Two years ago, Adam Yates (Mitchelton-Scott) missed out on the Tour de France podium by just 21 seconds. This year, the British climber returns with a stacked team at his disposal. The 2016 Tour white jersey winner might be a GC underdog, but confidence is running high after his team made the race for the majority of the Giro d'Italia.
"The goals for us, as you see from the line-up, is very much GC orientated," Matt White said with Yates alongside him at their press conference on Friday morning. "We're going to support Adam as well as we can throughout the Tour."
The 9:30 a.m. start was perhaps not to Yates's liking, but as he sipped a cup of coffee he began to open up about his aspirations. In previous press meetings, Yates has been somewhat shy and hesitant, but two years on from his last Tour de France it's not just his legs that have improved.
"Two years ago we didn't come here with the ambition of riding for GC," said the Criterium du Dauphine runner-up. "We just planned to stay out of trouble for the first bit, and then we were up there and second or third for a while. I've done the Giro and the Vuelta for experience. That didn't go as well as I thought it would, but again it was just for experience. I've had another year of training and another year of learning how everything works. Two years later I've got a lot more experience. I've raced the same guys all year and you get a feel for them and yourself. You feel more confident in your ability."
Yates needs more than luck on his side if he is to navigate through the opening nine days of this year's Tour unscathed. He certainly has the team to do just that, with Mat Hayman and Luke Durbridge designated guards for the potential crosswinds and cobbles of stage 9. Mikel Nieve is the team's designated super-domestique for the mountains, while a batch of the team's TTT squad are in the Vendee to rally around Yates on stage 3. This team is very much about GC, and their ongoing development in that department is backed up by the fact that they have created GC-minded teams both at the Giro d'Italia and at the Tour de France.
"I've ridden the cobbled stage three times," he said. "I rode the cobbles as a U23, but obviously it's a bit different on the big stage, but to be honest, it's more about the positioning and the wind beforehand. Once we're on the cobbles I'm pretty comfortable. We have a super strong team around me, and everyone is pretty much a big unit, other than Nieve and me. We just need some good luck and hope that we get through clean."
The only controversy heading into the Tour surrounding Mitchelton-Scott was over their decision to leave out Caleb Ewan. Whether that was down to form – Ewan hasn't won a race in months – or his ongoing contract situation or a mixture of both is debatable, but White stressed that the right call had been made. He even went so far as to suggest that Ewan would not have been on the team even if the rules hadn't dictated teams drop from nine riders to eight.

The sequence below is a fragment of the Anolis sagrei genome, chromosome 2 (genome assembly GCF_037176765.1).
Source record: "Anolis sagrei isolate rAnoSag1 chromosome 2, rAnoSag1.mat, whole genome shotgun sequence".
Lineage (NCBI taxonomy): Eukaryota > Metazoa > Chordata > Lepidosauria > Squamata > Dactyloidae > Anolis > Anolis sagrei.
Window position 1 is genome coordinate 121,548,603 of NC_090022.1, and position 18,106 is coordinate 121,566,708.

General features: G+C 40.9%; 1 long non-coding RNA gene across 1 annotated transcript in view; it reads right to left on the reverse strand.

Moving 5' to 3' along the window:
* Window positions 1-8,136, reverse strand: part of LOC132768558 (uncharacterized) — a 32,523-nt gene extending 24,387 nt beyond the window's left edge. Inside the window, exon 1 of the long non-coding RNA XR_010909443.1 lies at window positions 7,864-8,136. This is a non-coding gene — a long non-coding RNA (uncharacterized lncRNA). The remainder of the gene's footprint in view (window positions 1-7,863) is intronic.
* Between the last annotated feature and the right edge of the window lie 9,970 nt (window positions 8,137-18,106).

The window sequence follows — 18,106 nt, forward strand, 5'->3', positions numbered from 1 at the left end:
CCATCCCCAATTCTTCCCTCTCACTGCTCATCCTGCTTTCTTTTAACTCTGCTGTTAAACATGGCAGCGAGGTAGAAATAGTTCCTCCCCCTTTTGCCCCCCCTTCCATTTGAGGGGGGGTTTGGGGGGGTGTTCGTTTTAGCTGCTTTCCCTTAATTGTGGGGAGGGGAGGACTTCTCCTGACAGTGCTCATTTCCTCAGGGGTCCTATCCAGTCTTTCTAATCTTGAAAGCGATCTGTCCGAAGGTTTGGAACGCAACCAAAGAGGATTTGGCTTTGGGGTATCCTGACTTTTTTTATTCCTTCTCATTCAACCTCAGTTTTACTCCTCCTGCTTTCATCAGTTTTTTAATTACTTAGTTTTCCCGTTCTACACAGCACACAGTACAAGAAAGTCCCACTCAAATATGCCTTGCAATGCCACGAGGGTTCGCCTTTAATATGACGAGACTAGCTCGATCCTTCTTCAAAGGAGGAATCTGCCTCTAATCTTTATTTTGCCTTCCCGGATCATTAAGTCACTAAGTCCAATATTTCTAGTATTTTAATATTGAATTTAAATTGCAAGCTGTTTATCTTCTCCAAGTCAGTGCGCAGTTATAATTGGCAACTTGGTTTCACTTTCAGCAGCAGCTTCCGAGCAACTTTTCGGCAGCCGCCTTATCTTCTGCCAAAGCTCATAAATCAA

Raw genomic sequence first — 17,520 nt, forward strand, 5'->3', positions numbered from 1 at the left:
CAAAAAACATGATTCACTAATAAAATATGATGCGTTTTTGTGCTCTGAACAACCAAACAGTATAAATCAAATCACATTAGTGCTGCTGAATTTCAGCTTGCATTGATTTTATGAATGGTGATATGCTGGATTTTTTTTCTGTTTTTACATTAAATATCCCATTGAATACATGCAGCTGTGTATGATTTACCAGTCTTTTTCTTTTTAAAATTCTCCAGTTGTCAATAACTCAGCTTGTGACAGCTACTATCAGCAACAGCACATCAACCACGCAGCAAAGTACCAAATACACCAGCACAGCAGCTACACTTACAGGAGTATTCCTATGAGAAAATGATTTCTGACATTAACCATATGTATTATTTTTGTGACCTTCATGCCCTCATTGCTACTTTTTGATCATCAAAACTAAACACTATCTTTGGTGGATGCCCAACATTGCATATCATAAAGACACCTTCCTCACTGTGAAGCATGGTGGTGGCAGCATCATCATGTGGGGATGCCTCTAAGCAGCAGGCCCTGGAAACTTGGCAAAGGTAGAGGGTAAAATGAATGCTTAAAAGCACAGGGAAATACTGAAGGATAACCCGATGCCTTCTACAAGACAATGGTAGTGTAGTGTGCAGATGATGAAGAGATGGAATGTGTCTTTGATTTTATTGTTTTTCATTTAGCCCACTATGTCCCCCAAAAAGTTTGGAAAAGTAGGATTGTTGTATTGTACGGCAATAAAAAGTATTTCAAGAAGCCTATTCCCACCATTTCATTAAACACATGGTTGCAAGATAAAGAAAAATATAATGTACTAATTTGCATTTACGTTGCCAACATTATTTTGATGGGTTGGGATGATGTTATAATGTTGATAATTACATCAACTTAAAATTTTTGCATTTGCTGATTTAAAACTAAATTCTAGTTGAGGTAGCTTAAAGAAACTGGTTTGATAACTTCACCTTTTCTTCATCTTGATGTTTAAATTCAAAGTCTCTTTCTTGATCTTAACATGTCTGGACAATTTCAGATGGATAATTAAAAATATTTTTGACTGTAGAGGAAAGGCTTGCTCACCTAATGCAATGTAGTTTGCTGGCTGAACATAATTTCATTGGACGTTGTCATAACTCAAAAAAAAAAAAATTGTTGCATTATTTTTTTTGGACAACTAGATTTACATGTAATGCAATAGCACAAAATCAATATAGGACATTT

"If you look at this group of eight here and stuck Caleb onto this group it probably wouldn't have worked that well. The two guys who have worked with him over the last two years aren't here. Sprinters work with trains and the simple answer is no, you'd have to reshuffle the team. If it was just one guy and one change then the answer would be no," White said.
"In saying that, there are definitely stages that we want to target along the way. We're not just a one-dimensional team. We have a great TTT group and there are other individuals, like Daryl Impey, who are going to be able to go after stage wins along the way. We've got some pretty lofty goals but we've to aim high."
Learning from the Giro
Only Nieve survives from the team that raced the Giro, with Simon Yates and the rest of that squad resting at home. Mitchelton-Scott rode an extremely aggressive race in Italy, winning five stages, holding pink until Chris Froome's audacious attack on stage 19, and generally out-performing all expectations.
The Tour will not allow White and his riders to take on the race in the same way. Rivals and their teams are stronger, there's greater predictability in terms of tactics, and the parcours is more regular than say the Giro or the Vuelta, where mountain stages are often dropped into the opening week. This time around, Yates and his team will have to be more selective in their approach and perhaps more cautious with their style of racing.
"We're not going to be able to race the same way as we did at the Giro. The course doesn't allow for it. It's as simple as that. The course this year, they put in a few obstacles that will be entertaining but we've got to race as the course allows. The Giro and the Vuelta are very different to here," White added.
As for Yates's long-term future, the situation has not yet been publicized but both he and his brother Simon are set to sign new deals and stay on. Yates would not be drawn on the matter but White left a clear hint with the gathered media when he said, unprompted:
"Adam was fourth here a couple of years ago. We've had him since the start of his career and this is part of his development as a GC rider. He's made some very big inroads in the last two years, regardless of what happens in the Tour de France."
And with regards to Froome - the defending champion – Yates was unwilling to dwell too much on the booing the Team Sky rider faced on Thursday night from a hostile home crowd. The Mitchelton rider stated that the media had their responsibility to report fairly over the matter, but the podium contender did hope for a tired Froome after the Giro exploits.
"Hopefully he's tired. It was a pretty tough Giro. They raced pretty much every stage, so even with the extra week of recovery, it's still going to take its toll on you. Last year I did the Giro and was pretty tired and after that, I didn't race. Hopefully, he's tired."